After a twenty year run, the Romantic era ended suddenly with the death of Queen Victoria's husband, Prince Albert in 1860. A new period of mourning known as the Mid-Victorian or "Grand" Period, lasted from 1860 to 1885. Darker stones such as jet and black onyx began to appear in jewelry, symbolic of the national mood.

Another offshoot of the Queen's fascination with the Scottish countryside was the popularity of the Celtic Revival Cross, worn as a pendant or pin. Due to a scarcity of raw materials during this period, open-work techniques such as cannetille, filigree, and repoussé were employed so as to exaggerate the quantity of precious metals, and size of the jewelry piece.

Typical jewelry items of the period were mosaic jewelry, the cameo brooch and the stick pin, with cameos of carved conch shell, hardstone agate, carnelian, and sardonyx, or Wedgwood ceramic, depicting mythological Greco-Roman imagery. Glass or paste gemstone simulations were also used extensively during the Victorian Period, and jewelers would add a foil backing to reflect more light through the 'stone.'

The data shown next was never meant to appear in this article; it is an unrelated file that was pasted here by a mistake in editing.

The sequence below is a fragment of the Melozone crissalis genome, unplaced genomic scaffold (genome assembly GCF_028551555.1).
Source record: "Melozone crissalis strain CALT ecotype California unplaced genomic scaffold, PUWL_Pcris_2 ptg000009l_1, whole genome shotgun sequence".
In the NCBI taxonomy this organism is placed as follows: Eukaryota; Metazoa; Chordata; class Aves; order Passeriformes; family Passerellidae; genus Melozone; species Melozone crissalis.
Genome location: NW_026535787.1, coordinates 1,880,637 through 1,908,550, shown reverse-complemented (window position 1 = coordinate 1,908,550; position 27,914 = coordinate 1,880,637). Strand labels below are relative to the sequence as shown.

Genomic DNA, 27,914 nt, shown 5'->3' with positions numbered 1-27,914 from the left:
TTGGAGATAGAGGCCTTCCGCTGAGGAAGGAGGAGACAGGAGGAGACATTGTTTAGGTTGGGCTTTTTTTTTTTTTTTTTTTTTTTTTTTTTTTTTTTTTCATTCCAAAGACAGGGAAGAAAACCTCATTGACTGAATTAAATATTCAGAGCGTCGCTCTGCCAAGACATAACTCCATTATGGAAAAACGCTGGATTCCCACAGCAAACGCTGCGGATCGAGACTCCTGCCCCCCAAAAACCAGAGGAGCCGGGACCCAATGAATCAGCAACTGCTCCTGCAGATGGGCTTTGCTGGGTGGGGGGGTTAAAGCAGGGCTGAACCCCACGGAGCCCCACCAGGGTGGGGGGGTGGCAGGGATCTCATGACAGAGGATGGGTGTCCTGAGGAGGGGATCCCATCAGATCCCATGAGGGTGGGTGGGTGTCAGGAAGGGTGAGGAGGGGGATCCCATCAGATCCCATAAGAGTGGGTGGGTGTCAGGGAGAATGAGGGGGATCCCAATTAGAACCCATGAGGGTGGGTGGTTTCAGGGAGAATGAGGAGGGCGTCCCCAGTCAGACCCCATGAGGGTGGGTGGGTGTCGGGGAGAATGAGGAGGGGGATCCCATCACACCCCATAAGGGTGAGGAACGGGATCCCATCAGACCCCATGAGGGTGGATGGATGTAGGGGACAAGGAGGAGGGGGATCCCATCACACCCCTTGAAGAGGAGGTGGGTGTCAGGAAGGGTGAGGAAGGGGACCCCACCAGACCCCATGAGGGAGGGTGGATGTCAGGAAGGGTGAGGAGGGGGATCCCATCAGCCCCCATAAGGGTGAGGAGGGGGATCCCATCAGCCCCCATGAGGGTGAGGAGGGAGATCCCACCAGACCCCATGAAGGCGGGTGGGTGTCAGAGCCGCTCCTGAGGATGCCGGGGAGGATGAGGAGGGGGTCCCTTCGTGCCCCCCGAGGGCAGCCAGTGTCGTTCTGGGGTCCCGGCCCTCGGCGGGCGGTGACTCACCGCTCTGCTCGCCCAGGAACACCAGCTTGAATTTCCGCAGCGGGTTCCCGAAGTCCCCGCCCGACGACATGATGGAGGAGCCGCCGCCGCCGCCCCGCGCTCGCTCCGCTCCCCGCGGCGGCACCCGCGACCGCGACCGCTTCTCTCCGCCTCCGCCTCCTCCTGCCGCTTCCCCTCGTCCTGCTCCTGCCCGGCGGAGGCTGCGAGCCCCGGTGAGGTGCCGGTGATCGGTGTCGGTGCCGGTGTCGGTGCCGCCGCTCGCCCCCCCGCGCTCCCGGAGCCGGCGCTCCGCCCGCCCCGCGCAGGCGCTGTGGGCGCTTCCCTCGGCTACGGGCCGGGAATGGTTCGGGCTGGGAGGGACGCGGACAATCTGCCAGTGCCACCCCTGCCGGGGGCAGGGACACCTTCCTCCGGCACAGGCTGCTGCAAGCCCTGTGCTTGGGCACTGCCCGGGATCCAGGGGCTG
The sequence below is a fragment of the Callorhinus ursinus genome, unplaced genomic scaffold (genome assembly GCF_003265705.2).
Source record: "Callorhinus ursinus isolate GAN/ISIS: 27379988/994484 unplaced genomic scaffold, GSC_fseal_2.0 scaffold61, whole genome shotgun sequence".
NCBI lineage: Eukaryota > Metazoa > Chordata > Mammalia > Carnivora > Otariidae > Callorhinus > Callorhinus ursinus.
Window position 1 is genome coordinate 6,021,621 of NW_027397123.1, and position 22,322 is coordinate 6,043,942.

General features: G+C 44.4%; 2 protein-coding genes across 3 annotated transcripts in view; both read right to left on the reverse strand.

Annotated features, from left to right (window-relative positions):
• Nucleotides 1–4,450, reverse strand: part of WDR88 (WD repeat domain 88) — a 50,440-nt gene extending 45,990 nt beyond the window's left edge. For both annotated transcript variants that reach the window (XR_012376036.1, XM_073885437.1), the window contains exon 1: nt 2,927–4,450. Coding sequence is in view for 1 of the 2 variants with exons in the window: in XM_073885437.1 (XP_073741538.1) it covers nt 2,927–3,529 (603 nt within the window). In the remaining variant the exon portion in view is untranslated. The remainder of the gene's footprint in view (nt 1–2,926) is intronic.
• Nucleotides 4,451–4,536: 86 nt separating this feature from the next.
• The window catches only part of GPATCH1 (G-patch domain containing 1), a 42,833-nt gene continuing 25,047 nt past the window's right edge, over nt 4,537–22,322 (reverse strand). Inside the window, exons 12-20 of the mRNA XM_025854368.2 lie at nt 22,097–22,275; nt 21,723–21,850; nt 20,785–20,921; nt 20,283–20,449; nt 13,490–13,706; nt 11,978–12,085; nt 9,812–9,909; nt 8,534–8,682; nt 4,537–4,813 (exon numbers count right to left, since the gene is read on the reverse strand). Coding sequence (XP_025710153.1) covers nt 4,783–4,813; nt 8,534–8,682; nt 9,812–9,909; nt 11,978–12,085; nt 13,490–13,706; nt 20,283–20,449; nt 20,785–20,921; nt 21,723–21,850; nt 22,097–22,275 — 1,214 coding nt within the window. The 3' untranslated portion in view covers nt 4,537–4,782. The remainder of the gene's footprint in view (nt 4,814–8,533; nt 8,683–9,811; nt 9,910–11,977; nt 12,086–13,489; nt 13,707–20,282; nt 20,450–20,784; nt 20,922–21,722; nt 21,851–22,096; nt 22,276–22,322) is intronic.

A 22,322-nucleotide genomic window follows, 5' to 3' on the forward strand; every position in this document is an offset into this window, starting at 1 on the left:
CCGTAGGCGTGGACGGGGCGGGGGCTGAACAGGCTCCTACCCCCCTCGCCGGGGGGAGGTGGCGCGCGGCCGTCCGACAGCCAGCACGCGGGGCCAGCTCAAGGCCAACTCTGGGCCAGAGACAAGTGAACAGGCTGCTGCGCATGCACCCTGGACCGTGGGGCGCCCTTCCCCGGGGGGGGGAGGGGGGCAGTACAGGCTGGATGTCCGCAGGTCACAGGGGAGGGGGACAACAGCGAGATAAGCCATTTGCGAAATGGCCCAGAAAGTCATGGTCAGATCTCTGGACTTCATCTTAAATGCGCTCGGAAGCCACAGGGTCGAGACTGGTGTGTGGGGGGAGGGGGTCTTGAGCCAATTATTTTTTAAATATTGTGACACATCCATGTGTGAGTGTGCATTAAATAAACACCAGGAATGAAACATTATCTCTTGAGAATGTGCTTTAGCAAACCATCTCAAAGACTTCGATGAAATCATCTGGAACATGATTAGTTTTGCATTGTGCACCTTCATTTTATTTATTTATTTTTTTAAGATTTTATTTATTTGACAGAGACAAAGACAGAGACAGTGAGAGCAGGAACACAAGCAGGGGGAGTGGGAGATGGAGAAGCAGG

Brooches were also decorated with miniature Limoges painted enamel portraits (above, center), surrounded by Etruscan style granulation, filigree and fleur d'lis. Small enamel portraits were painted by artisans called "limners," who would travel the countryside creating these wearable likenesses.

The Mid-Victorian Period saw the rise of a new urban middle class [5]. A fashionable pastime for the well-heeled Englishman was to embark on "The Grand Tour" of Europe, visiting classical Baroque, Greco-Roman and Italian Renaissance monuments while collecting mementos from each location. Collectors brought back Pietra Dura (stone inlay) mosaics and mico-mosaics (tessarae) which local artisans would craft to emulate the architectural motifs of famous Etruscan and Greco-Roman sites.

After Queen Victoria was crowned as the Empress of India in 1876, 'Orientalism' brought about a newfound fascination with the Far East, as Eastern and Indian motifs worked their way into European art and jewelry design.